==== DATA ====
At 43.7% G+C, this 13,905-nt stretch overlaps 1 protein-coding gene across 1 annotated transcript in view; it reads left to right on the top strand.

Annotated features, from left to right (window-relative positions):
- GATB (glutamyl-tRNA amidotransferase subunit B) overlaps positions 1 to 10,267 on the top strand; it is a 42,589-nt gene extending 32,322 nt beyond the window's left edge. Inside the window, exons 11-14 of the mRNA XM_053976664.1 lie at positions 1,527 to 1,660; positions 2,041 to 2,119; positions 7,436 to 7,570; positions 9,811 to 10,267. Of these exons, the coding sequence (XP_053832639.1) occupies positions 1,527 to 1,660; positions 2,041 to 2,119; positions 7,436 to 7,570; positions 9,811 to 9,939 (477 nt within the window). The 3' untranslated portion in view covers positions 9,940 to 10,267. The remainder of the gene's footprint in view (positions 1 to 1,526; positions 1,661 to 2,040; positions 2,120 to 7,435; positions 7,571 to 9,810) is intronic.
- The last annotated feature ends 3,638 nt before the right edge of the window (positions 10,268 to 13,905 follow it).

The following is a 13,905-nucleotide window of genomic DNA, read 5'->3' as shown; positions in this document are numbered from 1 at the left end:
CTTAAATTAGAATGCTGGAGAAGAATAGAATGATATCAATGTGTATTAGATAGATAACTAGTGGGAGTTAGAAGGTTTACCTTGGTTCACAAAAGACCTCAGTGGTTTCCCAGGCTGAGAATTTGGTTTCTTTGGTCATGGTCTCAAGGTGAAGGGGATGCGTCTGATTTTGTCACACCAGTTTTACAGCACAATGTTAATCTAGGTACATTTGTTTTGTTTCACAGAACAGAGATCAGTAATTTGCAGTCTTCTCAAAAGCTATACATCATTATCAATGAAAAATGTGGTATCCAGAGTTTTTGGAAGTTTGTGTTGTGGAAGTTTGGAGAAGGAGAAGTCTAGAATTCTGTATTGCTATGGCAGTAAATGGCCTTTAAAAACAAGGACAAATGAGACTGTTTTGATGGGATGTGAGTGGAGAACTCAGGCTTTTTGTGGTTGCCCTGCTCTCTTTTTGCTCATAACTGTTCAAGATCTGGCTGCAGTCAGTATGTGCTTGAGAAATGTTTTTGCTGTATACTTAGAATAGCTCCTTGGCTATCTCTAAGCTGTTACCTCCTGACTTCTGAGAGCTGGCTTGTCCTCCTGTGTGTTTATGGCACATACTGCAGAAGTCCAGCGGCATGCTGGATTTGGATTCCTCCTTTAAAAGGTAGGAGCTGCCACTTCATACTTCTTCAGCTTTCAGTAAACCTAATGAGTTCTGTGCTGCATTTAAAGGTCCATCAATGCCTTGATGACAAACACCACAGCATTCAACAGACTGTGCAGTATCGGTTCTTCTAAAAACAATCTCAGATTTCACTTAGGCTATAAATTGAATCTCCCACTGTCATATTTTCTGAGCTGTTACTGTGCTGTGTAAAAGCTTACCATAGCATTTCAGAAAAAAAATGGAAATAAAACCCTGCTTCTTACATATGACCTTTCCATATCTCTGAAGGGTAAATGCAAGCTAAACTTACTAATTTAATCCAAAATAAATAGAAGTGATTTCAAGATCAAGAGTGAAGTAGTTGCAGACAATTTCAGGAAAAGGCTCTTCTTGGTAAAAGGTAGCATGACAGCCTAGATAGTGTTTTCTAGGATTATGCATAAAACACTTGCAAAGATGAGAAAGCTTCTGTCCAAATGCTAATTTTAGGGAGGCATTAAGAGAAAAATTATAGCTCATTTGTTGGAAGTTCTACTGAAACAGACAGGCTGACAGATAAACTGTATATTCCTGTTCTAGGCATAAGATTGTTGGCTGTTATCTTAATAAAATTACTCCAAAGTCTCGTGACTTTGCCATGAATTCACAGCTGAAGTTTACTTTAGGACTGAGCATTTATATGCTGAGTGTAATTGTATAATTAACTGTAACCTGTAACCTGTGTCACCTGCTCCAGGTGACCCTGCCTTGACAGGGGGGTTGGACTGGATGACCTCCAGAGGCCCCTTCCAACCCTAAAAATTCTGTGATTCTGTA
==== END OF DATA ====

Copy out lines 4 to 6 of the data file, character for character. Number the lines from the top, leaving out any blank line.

- The last annotated feature ends 3,638 nt before the right edge of the window (positions 10,268 to 13,905 follow it).

The following is a 13,905-nucleotide window of genomic DNA, read 5'->3' as shown; positions in this document are numbered from 1 at the left end:
CTTAAATTAGAATGCTGGAGAAGAATAGAATGATATCAATGTGTATTAGATAGATAACTAGTGGGAGTTAGAAGGTTTACCTTGGTTCACAAAAGACCTCAGTGGTTTCCCAGGCTGAGAATTTGGTTTCTTTGGTCATGGTCTCAAGGTGAAGGGGATGCGTCTGATTTTGTCACACCAGTTTTACAGCACAATGTTAATCTAGGTACATTTGTTTTGTTTCACAGAACAGAGATCAGTAATTTGCAGTCTTCTCAAAAGCTATACATCATTATCAATGAAAAATGTGGTATCCAGAGTTTTTGGAAGTTTGTGTTGTGGAAGTTTGGAGAAGGAGAAGTCTAGAATTCTGTATTGCTATGGCAGTAAATGGCCTTTAAAAACAAGGACAAATGAGACTGTTTTGATGGGATGTGAGTGGAGAACTCAGGCTTTTTGTGGTTGCCCTGCTCTCTTTTTGCTCATAACTGTTCAAGATCTGGCTGCAGTCAGTATGTGCTTGAGAAATGTTTTTGCTGTATACTTAGAATAGCTCCTTGGCTATCTCTAAGCTGTTACCTCCTGACTTCTGAGAGCTGGCTTGTCCTCCTGTGTGTTTATGGCACATACTGCAGAAGTCCAGCGGCATGCTGGATTTGGATTCCTCCTTTAAAAGGTAGGAGCTGCCACTTCATACTTCTTCAGCTTTCAGTAAACCTAATGAGTTCTGTGCTGCATTTAAAGGTCCATCAATGCCTTGATGACAAACACCACAGCATTCAACAGACTGTGCAGTATCGGTTCTTCTAAAAACAATCTCAGATTTCACTTAGGCTATAAATTGAATCTCCCACTGTCATATTTTCTGAGCTGTTACTGTGCTGTGTAAAAGCTTACCATAGCATTTCAGAAAAAAAATGGAAATAAAACCCTGCTTCTTACATATGACCTTTCCATATCTCTGAAGGGTAAATGCAAGCTAAACTTACTAATTTAATCCAAAATAAATAGAAGTGATTTCAAGATCAAGAGTGAAGTAGTTGCAGACAATTTCAGGAAAAGGCTCTTCTTGGTAAAAGGTAGCATGACAGCCTAGATAGTGTTTTCTAGGATTATGCATAAAACACTTGCAAAGATGAGAAAGCTTCTGTCCAAATGCTAATTTTAGGGAGGCATTAAGAGAAAAATTATAGCTCATTTGTTGGAAGTTCTACTGAAACAGACAGGCTGACAGATAAACTGTATATTCCTGTTCTAGGCATAAGATTGTTGGCTGTTATCTTAATAAAATTACTCCAAAGTCTCGTGACTTTGCCATGAATTCACAGCTGAAGTTTACTTTAGGACTGAGCATTTATATGCTGAGTGTAATTGTATAATTAACTGTAACCTGTAACCTGTGTCACCTGCTCCAGGTGACCCTGCCTTGACAGGGGGGTTGGACTGGATGACCTCCAGAGGCCCCTTCCAACCCTAAAAATTCTGTGATTCTGTA